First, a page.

Feature Story: High Efficiency Machining

September 7, 2017 No Comments
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The Numbers Tell The Story

by Roger Peterson

toc_features50pxWhen it comes to High Efficiency Machining (HEM), quantifiable results tell the story.

What is HEM?

  • HEM is existing, easily-adapted software that integrates new roughing programs and advanced cutting tools for less tool wear and more material removal.
  • Material scientists long have known that radial chip thinning (RCT) will reduce tool wear and increase material removal at the same time; but, in the past, it could only be used on the simplest of parts.
  • Today, advances in manufacturing software, generally called high efficiency machining (HEM), or constant engagement machining or dynamic motion, now make it practical for parts of any shape and shops of any size.

FOUR HEM Material Removal Technologies

  1. Reasonably rigid CNC machine tools with repeatable feeds and speeds (not necessarily high speed).
  2. High-end cutting tools with geometries and coatings created to remove specific grades of material.
  3. Responsive machine controllers that can adapt quickly to dense sets of CNC program instructions.
  4. Material-aware CAM software technology that has the intelligence to generate CNC programs quickly based on actual material conditions ahead of the tool, and then rapidly adapt the machine and tool motions to maintain a constant chip load.

Time_Money hi rez

Who Benefits?

Who benefits from HEM? Any shop using a CNC mill or lathe machine because of the easy, rapid implementation, typically in just one day.

  • Currently, most precision manufacturers have at least some machines or cells where they can make use of constant chip load roughing strategies.
  • Getting up to speed is a relatively low hurdle – many firms already have the software as part of their CAD/CAM platform, and only minimal time is required to learn and implement it.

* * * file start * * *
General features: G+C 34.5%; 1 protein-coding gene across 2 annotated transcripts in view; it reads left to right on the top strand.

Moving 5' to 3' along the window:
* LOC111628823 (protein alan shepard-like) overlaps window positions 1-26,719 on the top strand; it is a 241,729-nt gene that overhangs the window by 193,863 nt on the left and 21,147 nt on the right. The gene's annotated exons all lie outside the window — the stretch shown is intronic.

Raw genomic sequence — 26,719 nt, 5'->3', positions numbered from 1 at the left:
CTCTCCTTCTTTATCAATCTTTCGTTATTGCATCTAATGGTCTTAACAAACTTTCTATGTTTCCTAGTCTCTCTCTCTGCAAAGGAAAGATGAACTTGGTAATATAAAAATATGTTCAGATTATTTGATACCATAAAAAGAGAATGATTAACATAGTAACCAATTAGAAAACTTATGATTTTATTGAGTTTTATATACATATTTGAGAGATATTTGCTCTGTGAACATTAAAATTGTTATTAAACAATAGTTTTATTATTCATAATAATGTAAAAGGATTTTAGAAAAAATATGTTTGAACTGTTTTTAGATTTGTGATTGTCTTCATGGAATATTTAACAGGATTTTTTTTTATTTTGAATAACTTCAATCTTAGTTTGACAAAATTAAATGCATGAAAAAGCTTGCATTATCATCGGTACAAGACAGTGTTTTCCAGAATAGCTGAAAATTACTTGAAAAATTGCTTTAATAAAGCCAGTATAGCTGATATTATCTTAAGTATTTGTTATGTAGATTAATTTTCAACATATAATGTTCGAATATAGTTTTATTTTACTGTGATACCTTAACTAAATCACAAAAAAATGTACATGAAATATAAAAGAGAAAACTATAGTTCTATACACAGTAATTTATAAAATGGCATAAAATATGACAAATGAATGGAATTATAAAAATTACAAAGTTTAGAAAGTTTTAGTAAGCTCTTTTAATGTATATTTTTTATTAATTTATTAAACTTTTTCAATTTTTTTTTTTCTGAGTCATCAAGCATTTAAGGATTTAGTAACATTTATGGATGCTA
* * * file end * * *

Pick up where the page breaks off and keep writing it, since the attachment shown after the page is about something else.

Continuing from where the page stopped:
Several major CAD/CAM software firms have developed their own HEM strategies. Others may have the ability to integrate third party plug-ins to achieve some level of HEM. Check with your current vendor for options.  pm_endmarkblue-e1320337140493


Top 10 HEM Benefits

The payback for implementing HEM is substantial and immediate. Shops can typically implement it in one day.

  1. Increase tool life: By a factor of up to 10 times.
  2. Reduce machine cycle time: By 50 percent or more.
  3. Program faster: Manufacturers report that what used to take hours now can often take just minutes.
  4. Reduce overall carbide tool purchasing costs: Three to 10 times longer tool life and the ability to use smaller, less expensive tools at higher material removal rates typically generate significant annual savings.
  5. Minimize finishing operations: High removal rates using smaller cutting tools allow more areas of the part to be accessed with a single cutting tool and roughing operation, which reduces or eliminates finishing requirements.
  6. Lower machine horsepower: High torque is not essential when material is removed at less than 50 percent step overs and deeper step downs – this extends equipment life.
  7. Run lights-out with greater confidence: Expanding the percentage of work that can be done unattended can lower labor costs and reduce the pace of capital equipment acquisition.
  8. Machine thin-walled components: HEM algorithms look ahead and continually modify tool movements to minimize forces that could distort thin walls. Structural integrity is maintained while removing large volumes of material at high rates.
  9. Minimize wear and tear on the machine: HEM milling minimizes spindle load, chatter and vibration, which prolongs machine life and lengthens intervals between calibrations.
  10. Program to the best-cut instead worst-cut condition: As opposed to looking for the worst-case roughing scenario, HEM finds the best cut condition for optimal reduced tool wear and increased material removal rate.

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ROGER PETERSON is a senior Mastercam training and support consultant at Prototek Engineering, a Chaska-based CAD/CAM provider. He can be reached at 952-391-5598 or rpeterson@prototek-engineering.com.

Copyright © 2017 Minnesota Precision Manufacturing Association. For permission to use or reprint this article please contact Nancy Huddleston, publications manager for Precision Manufacturing Journal.

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